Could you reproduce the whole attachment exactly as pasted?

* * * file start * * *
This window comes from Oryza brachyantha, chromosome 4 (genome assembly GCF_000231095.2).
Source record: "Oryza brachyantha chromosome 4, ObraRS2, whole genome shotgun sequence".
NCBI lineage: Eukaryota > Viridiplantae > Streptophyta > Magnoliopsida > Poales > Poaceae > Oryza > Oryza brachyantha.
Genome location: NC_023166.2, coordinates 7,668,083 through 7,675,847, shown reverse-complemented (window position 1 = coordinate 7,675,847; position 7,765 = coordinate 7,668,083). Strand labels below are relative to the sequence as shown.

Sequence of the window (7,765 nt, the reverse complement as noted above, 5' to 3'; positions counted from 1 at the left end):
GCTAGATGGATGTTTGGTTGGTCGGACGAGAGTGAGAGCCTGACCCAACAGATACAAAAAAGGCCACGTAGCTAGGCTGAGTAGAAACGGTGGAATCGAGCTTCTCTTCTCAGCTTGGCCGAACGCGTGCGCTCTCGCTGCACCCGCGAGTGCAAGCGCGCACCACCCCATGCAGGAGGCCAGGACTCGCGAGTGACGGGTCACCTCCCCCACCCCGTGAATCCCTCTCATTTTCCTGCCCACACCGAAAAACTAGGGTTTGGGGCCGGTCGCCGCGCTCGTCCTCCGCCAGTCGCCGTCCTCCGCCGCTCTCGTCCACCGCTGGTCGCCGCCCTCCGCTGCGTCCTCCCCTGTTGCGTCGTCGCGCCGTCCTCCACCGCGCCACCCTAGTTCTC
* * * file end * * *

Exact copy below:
This window comes from Oryza brachyantha, chromosome 4 (genome assembly GCF_000231095.2).
Source record: "Oryza brachyantha chromosome 4, ObraRS2, whole genome shotgun sequence".
NCBI lineage: Eukaryota > Viridiplantae > Streptophyta > Magnoliopsida > Poales > Poaceae > Oryza > Oryza brachyantha.
Genome location: NC_023166.2, coordinates 7,668,083 through 7,675,847, shown reverse-complemented (window position 1 = coordinate 7,675,847; position 7,765 = coordinate 7,668,083). Strand labels below are relative to the sequence as shown.

Sequence of the window (7,765 nt, the reverse complement as noted above, 5' to 3'; positions counted from 1 at the left end):
GCTAGATGGATGTTTGGTTGGTCGGACGAGAGTGAGAGCCTGACCCAACAGATACAAAAAAGGCCACGTAGCTAGGCTGAGTAGAAACGGTGGAATCGAGCTTCTCTTCTCAGCTTGGCCGAACGCGTGCGCTCTCGCTGCACCCGCGAGTGCAAGCGCGCACCACCCCATGCAGGAGGCCAGGACTCGCGAGTGACGGGTCACCTCCCCCACCCCGTGAATCCCTCTCATTTTCCTGCCCACACCGAAAAACTAGGGTTTGGGGCCGGTCGCCGCGCTCGTCCTCCGCCAGTCGCCGTCCTCCGCCGCTCTCGTCCACCGCTGGTCGCCGCCCTCCGCTGCGTCCTCCCCTGTTGCGTCGTCGCGCCGTCCTCCACCGCGCCACCCTAGTTCTC